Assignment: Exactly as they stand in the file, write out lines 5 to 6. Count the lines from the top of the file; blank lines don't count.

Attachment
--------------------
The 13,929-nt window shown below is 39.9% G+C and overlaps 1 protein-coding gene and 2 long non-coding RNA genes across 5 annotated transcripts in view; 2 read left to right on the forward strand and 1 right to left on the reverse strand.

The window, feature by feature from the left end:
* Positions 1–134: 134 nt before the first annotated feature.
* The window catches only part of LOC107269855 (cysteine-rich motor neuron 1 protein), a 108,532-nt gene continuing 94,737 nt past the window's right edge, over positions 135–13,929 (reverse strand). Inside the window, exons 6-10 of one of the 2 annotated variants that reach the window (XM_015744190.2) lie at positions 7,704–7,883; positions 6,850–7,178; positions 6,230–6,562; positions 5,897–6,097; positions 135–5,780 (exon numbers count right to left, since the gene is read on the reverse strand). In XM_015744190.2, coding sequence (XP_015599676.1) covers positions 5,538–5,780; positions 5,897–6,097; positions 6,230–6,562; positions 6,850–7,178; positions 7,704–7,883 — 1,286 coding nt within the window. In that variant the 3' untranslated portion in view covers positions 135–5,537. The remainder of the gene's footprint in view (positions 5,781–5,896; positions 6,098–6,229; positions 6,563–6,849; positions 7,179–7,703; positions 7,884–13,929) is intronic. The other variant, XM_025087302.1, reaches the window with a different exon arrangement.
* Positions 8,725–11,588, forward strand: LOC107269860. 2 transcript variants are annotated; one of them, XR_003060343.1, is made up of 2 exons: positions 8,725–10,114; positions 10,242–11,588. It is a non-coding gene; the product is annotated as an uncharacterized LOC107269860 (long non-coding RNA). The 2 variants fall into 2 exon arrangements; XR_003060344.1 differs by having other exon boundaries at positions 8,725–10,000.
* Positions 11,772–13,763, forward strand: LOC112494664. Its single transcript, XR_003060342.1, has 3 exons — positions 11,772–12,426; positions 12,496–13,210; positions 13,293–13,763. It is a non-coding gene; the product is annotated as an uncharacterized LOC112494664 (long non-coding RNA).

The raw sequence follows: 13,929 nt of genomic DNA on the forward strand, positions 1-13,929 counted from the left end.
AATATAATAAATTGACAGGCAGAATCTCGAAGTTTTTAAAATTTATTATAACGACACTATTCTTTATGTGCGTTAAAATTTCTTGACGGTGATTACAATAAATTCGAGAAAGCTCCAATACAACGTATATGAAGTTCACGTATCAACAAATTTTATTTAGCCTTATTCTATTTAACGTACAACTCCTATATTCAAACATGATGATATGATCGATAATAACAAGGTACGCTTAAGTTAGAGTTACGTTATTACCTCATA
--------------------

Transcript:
* Positions 8,725–11,588, forward strand: LOC107269860. 2 transcript variants are annotated; one of them, XR_003060343.1, is made up of 2 exons: positions 8,725–10,114; positions 10,242–11,588. It is a non-coding gene; the product is annotated as an uncharacterized LOC107269860 (long non-coding RNA). The 2 variants fall into 2 exon arrangements; XR_003060344.1 differs by having other exon boundaries at positions 8,725–10,000.
* Positions 11,772–13,763, forward strand: LOC112494664. Its single transcript, XR_003060342.1, has 3 exons — positions 11,772–12,426; positions 12,496–13,210; positions 13,293–13,763. It is a non-coding gene; the product is annotated as an uncharacterized LOC112494664 (long non-coding RNA).